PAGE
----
Notes on implementing push notifications via Node.js

I had to implement push notifications for an application that runs on both iOS and Android. We had Node.js running on the server, and I wanted to integrate the push notification functionality into it.

For some reason, working out all the moving parts and the flow of information involved in generating a push notification is rather tricky.

At the time of writing, the main options are:

The upside of node-apn + fcm-node is that it’s the least complicated solution in terms of dependencies. On the other hand, integrating two separate libraries wasn’t very appealing.

node-pushserver is a full fledged server rather than a library, so it has its own storage (MongoDB) but on the other hand it’s only meant to be hosted internally as it doesn’t have any security mechanisms. I would need to do a significant amount of rework to get it to work on Heroku together with Postgres, so this was a non-starter.

Next I looked at using third party services on top of the platform gateways: Pushwoosh, Urban Airship and Amazon SNS. Pushwoosh and Urban Airship didn’t seem to offer any clear advantage in terms of API or documentation over SNS, while SNS offers extra features because it supports other platforms (eg Windows) and delivery mechanisms (eg SMS) in addition to iOS and Android, which could become useful in the future. I ended up selecting SNS.

The resulting components in the system look like this:

ComponentsWeb clientNodeSNSAPNsGCM/FCMiOS clientAndroid client

In order to receive push notifications, the device has to register with its platform’s notification service:

Once it’s registered, here is how a notification gets sent:

SNS notes


  • ARN - Amazon Resource Name, a scheme for identifying resources and API endpoints.
  • Application - a sort of an entry point into the API; an application has to be created for each platform, with device endpoints grouped under an application
  • Token - push ID retrieved by the device upon registering with the push notification service.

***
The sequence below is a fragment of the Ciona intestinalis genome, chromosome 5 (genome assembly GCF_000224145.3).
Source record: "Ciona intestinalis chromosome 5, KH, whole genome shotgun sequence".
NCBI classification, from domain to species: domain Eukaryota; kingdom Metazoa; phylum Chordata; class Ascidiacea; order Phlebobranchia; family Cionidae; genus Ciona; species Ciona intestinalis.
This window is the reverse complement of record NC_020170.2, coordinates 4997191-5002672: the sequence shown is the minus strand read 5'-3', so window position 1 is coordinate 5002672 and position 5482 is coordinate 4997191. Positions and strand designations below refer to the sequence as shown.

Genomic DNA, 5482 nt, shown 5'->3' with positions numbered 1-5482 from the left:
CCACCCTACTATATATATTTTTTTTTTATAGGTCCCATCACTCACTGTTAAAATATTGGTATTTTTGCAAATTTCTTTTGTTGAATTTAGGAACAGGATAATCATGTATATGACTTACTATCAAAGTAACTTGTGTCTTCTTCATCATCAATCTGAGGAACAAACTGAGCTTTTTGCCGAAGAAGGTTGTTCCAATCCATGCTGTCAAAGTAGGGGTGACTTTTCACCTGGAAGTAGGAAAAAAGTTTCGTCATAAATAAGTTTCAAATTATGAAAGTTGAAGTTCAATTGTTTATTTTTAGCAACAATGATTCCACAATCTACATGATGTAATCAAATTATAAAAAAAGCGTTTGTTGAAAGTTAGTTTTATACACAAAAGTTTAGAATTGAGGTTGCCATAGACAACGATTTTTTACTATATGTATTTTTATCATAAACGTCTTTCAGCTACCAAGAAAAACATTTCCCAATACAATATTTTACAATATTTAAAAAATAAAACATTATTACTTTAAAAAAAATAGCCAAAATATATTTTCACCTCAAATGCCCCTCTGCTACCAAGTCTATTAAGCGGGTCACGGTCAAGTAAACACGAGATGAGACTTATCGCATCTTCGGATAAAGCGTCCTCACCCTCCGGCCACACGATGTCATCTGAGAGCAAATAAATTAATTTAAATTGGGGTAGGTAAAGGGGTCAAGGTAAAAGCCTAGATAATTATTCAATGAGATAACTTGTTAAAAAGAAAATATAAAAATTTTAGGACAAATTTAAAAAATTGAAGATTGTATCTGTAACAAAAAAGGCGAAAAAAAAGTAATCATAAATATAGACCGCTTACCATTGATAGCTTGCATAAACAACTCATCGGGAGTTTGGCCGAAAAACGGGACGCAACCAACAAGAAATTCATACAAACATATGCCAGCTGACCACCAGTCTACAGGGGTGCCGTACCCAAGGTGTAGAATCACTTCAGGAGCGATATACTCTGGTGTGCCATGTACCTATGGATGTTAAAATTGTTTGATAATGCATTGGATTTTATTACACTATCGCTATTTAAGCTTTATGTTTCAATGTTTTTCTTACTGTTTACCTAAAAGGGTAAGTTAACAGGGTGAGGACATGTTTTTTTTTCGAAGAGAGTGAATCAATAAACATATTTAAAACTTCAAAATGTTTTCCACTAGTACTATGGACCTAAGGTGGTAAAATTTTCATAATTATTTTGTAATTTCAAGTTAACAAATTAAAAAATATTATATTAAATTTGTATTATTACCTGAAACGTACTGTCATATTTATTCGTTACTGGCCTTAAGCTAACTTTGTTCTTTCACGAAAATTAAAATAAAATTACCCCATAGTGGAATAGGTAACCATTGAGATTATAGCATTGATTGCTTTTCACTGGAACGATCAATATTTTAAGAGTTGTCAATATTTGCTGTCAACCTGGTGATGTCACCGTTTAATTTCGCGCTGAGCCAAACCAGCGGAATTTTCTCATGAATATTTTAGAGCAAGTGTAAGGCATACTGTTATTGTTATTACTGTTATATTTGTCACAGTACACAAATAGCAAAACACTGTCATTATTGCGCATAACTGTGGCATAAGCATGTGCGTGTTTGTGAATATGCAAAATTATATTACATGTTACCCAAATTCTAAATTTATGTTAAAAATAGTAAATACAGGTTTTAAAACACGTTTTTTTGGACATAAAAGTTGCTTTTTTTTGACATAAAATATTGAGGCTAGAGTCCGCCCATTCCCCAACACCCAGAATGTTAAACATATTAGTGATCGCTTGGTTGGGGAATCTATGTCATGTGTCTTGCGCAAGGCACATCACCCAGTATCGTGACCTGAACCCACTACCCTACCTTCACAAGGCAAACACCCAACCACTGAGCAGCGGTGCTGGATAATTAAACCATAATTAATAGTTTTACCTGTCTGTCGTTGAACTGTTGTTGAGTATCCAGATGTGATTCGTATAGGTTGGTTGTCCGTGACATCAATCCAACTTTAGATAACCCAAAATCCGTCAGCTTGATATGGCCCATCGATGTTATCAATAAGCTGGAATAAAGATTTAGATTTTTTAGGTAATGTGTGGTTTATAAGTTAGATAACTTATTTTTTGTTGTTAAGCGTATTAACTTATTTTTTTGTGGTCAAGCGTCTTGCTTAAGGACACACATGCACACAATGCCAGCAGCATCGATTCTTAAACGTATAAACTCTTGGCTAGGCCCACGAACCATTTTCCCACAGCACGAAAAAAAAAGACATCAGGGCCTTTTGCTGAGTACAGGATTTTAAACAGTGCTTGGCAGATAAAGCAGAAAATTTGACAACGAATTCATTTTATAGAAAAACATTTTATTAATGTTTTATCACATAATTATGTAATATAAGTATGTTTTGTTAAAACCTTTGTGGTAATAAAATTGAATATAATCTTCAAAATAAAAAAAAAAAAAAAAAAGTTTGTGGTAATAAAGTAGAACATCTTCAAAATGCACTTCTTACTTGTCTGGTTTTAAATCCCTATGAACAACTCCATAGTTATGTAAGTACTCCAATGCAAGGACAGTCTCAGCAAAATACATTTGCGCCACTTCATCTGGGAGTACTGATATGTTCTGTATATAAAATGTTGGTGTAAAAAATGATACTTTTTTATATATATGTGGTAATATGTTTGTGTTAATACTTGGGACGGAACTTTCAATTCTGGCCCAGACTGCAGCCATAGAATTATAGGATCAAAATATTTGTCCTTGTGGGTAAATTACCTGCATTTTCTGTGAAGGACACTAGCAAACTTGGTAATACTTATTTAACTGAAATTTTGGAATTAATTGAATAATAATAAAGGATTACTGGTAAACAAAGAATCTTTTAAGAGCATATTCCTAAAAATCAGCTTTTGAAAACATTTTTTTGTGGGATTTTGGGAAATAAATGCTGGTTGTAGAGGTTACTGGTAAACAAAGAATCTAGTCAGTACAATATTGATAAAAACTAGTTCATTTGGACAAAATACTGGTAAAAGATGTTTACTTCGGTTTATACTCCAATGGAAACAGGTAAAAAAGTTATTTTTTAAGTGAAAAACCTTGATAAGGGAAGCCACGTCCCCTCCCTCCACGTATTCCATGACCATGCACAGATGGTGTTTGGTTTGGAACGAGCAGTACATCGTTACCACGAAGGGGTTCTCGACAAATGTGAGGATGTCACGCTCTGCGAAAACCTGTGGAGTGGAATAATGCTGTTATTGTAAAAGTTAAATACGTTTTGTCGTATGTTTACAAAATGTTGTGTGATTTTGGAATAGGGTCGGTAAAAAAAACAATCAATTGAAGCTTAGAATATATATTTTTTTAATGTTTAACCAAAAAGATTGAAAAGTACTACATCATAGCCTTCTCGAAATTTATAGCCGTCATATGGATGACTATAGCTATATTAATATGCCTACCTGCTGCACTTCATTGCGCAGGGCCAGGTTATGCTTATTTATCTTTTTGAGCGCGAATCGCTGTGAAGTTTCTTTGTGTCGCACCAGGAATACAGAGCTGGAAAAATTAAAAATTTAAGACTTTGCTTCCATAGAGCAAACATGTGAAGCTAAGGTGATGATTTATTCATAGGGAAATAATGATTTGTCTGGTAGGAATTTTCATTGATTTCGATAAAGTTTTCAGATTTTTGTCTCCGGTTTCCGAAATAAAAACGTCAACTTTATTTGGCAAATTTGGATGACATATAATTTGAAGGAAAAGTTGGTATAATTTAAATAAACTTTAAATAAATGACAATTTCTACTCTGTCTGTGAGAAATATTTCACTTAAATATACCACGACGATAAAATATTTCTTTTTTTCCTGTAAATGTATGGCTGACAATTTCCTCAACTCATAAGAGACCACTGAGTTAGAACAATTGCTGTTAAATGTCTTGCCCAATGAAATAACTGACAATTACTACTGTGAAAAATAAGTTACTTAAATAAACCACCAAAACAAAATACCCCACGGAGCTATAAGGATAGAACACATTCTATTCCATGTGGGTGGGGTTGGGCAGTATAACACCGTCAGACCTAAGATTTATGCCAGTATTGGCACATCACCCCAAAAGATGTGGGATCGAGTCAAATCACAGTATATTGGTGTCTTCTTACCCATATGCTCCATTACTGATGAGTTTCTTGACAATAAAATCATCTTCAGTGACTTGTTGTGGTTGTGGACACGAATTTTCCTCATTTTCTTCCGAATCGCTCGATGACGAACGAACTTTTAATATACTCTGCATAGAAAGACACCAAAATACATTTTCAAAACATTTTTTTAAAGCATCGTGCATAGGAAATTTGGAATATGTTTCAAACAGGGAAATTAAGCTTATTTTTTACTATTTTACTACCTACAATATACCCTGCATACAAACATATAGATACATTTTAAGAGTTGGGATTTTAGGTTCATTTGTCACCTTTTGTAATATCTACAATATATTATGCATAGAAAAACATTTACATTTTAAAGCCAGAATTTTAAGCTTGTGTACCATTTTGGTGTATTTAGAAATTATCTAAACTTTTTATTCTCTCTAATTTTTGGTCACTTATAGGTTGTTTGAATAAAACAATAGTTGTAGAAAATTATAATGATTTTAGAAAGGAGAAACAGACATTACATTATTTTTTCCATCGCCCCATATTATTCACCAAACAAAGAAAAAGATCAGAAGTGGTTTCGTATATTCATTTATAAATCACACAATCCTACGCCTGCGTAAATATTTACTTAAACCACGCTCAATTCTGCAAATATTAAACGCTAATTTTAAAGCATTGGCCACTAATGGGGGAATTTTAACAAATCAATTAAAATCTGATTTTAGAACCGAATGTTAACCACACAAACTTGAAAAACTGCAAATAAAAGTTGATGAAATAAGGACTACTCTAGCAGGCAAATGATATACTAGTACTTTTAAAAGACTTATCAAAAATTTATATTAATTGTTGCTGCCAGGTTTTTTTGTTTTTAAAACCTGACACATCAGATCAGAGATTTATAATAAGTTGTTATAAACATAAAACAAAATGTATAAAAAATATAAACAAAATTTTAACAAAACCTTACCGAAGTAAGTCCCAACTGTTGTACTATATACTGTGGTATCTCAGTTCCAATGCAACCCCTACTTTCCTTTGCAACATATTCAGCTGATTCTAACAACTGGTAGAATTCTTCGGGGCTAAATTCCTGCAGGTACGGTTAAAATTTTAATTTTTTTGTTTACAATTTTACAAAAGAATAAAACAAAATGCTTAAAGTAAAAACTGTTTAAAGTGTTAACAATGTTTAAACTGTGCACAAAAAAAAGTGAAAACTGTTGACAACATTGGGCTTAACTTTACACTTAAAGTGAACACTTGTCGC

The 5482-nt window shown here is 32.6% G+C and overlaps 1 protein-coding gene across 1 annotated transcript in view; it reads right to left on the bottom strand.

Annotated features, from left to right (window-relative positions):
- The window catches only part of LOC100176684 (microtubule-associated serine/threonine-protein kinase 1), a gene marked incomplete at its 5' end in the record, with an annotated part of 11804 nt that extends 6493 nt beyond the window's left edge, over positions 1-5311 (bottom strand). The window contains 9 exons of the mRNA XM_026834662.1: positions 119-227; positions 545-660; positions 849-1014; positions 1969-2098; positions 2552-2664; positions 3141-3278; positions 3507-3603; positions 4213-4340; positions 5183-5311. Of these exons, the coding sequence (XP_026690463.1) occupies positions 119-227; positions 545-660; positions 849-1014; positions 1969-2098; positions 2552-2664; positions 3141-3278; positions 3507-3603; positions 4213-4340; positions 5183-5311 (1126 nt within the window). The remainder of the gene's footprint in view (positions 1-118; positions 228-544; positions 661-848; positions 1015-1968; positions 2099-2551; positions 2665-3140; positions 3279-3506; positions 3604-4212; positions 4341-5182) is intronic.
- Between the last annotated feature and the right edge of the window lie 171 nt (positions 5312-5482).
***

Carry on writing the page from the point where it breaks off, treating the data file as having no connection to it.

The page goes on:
• Endpoint - address of a given device or topic to send notification to
  • Topic - a channel, a way of sending notifications to multiple devices; individual devices can be subscribed to zero or more topics.

When I was reading documentation on Android push notifications, I found references to FCM and GCM. GCM has been superseded by FCM, although GCM continues to function and this is actually what SNS relies on.

SNS doesn’t actually provide a uniform interface across platforms. Instead, separate payloads have to be specified for each platform unless you happen to be sending a simple text message:

    payload =
        default: message
        APNS: JSON.stringify iosPayload
        GCM: JSON.stringify androidPayload

    sns.publish Message: JSON.stringify(payload), MessageStructure: "json", TargetArn: endpointArn

Note also that platform specific payloads have to be stringified, and then the whole combined payload has to be stringified before it’s sent to SNS.

iOS notes

Production and development on APNs have to be set up separately, leading to confusing results if the wrong push ID is used.

Ad hoc or production builds will be set up for production APNs access, whereas development builds will be set up for development APNs access.

When I was reading about APNs, I found references to a “feedback service”. This used to provide information about devices which have become inactive. However, it turns out that this has been removed, and individual requests to APNs now return a status. Consequently, APNs marks the device endpoint as inactive if it receives a failure response from APNs.

Action buttons have to be defined in the message payload, and there is some corresponding setup to be done on the mobile client side.

It’s apparently possible to use GCM on iOS as well as Android, but it’s not going to be as efficient because it isn’t built into the OS.

Android notes

On Android, notifications can be marked as normal or high priority. The delivery of normal priority notifications can be delayed.